Down arrow
Jay Cutler
1. Jay Cutler, QB: The Bears lost to the Lions for two reasons; (1) Cutler turned the ball over four times, and (2) the defense failed to tackle Bush. Cutler will throw interceptions. That is a fact. Sunday marked the seventh time since 2009 that Cutler tossed three or more interceptions in a game. The Bears claim Cutler's mistakes were all physical, that his decision-making was sound in the 40-32 defeat. If that's the case, then all of Cutler's miscues are correctable. But these performances are always a concern with Cutler. The Bears might be able to beat a bad Minnesota team at home when the quarterback turns the ball over three times, but on the road against a quality opponent, the Bears have no shot to win if Cutler gives the ball away at such an alarming rate.

Down arrow
Mel Tucker
2. Entire defense: The whole group gets the nod for Bush rushing for 112 yards on 11 carries in the first half alone. The Lions seemed to have a solid gameplan for how they wanted to attack the Bears, but that does not excuse the poor tackling. Bush was making Bears defenders miss all over the field. The Bears have allowed way too many big plays on defense this season. The turnovers and defensive touchdowns are great, but this group is expected to produce better results. Even without Lovie Smith, Rod Marinelli, Brian Urlacher and now Henry Melton, there are enough Pro Bowl-caliber defensive players on the roster to prevent these kinds of breakdowns. And where is the pass rush? This all better improve in a hurry with Drew Brees coming to town on Sunday, otherwise the Bears' 3-0 head start to begin the season could evaporate over the next month.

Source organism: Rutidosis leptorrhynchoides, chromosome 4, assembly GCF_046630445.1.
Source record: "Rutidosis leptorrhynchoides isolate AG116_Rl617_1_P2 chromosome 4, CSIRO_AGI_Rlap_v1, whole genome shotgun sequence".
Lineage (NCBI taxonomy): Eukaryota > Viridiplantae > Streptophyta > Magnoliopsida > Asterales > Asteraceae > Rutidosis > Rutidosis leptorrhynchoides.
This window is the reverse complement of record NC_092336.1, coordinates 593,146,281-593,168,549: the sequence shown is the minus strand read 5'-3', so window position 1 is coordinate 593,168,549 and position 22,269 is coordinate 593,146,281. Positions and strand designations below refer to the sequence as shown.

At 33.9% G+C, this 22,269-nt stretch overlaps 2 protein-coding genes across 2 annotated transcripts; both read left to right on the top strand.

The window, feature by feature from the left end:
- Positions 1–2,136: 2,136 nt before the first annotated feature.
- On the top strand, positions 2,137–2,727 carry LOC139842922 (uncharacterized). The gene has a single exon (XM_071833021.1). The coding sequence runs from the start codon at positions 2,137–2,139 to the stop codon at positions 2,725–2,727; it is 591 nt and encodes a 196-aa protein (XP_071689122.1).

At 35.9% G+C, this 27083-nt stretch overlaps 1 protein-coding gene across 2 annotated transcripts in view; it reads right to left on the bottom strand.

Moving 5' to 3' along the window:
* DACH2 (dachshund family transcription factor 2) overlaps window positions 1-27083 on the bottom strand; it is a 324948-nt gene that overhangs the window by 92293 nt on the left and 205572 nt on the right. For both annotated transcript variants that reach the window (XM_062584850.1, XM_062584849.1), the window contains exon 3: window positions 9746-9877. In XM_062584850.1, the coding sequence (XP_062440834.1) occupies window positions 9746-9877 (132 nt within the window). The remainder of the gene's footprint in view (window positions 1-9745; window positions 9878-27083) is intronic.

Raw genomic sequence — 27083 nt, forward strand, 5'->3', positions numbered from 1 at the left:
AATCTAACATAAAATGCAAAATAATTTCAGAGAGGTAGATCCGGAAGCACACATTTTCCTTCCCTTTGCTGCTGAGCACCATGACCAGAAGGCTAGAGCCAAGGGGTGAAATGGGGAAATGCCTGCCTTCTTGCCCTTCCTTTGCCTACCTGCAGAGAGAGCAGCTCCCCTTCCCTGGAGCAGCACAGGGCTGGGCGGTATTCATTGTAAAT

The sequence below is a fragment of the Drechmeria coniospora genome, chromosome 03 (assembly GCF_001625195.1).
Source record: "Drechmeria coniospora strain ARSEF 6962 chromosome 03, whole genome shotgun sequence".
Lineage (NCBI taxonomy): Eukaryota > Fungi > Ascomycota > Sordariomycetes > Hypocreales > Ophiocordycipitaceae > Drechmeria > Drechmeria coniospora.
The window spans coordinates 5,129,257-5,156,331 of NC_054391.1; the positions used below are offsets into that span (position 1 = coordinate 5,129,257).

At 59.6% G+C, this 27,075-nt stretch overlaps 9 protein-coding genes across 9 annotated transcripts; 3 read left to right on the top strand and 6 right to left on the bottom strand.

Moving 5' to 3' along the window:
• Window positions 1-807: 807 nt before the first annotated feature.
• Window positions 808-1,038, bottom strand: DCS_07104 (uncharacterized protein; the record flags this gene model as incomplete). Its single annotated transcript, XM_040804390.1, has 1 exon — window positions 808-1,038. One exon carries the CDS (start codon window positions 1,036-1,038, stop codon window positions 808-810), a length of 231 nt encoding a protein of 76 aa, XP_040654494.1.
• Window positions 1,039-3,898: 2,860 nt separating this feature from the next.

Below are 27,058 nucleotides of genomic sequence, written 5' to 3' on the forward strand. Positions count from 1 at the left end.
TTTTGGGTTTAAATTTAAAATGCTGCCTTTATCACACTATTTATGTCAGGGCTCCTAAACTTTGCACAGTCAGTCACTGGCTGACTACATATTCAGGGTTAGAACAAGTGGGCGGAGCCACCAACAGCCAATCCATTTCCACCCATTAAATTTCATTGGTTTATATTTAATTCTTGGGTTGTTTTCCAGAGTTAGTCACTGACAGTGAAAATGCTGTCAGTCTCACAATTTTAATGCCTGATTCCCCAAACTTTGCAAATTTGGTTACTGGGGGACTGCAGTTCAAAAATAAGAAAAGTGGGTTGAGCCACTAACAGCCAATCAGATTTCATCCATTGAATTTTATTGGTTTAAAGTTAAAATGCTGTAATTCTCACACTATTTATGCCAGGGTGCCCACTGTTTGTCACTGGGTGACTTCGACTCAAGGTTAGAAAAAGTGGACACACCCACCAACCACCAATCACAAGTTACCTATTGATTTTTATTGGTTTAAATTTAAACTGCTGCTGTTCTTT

Down arrow
Adam Podlesh
3. Adam Podlesh, P: He had a rough afternoon at Ford Field, there is just no other way to put it. Despite punting in a controlled climate, Podlesh averaged only 40.2 yards per kick with a net average of 28.8 yards. Heading into Week 4, Podlesh had been averaging 44.6 yards per punt with a 42-yard net average. Punters will have bad games from time to time. Podlesh had a mild slump last year but finished the season exceptionally strong. The hope is he puts the Lions game behind him and bounces back against the Saints. Field position figures to be at a premium against the high-powered Saints' offense, so Podlesh pinning the Saints deep in their own territory whenever possible will be an important key to victory.

PITTSBURGH -- Rookie right guard Kyle Long described Jay Cutler as “reptilian” and “cold blooded” Sunday night in the aftermath of the quarterback’s clutch play in leading the Chicago Bears to a 40-23 win over the Pittsburgh Steelers.

In the background, rookie right tackle Jordan Mills whispered: “He’s Mr. Fourth Quarter.”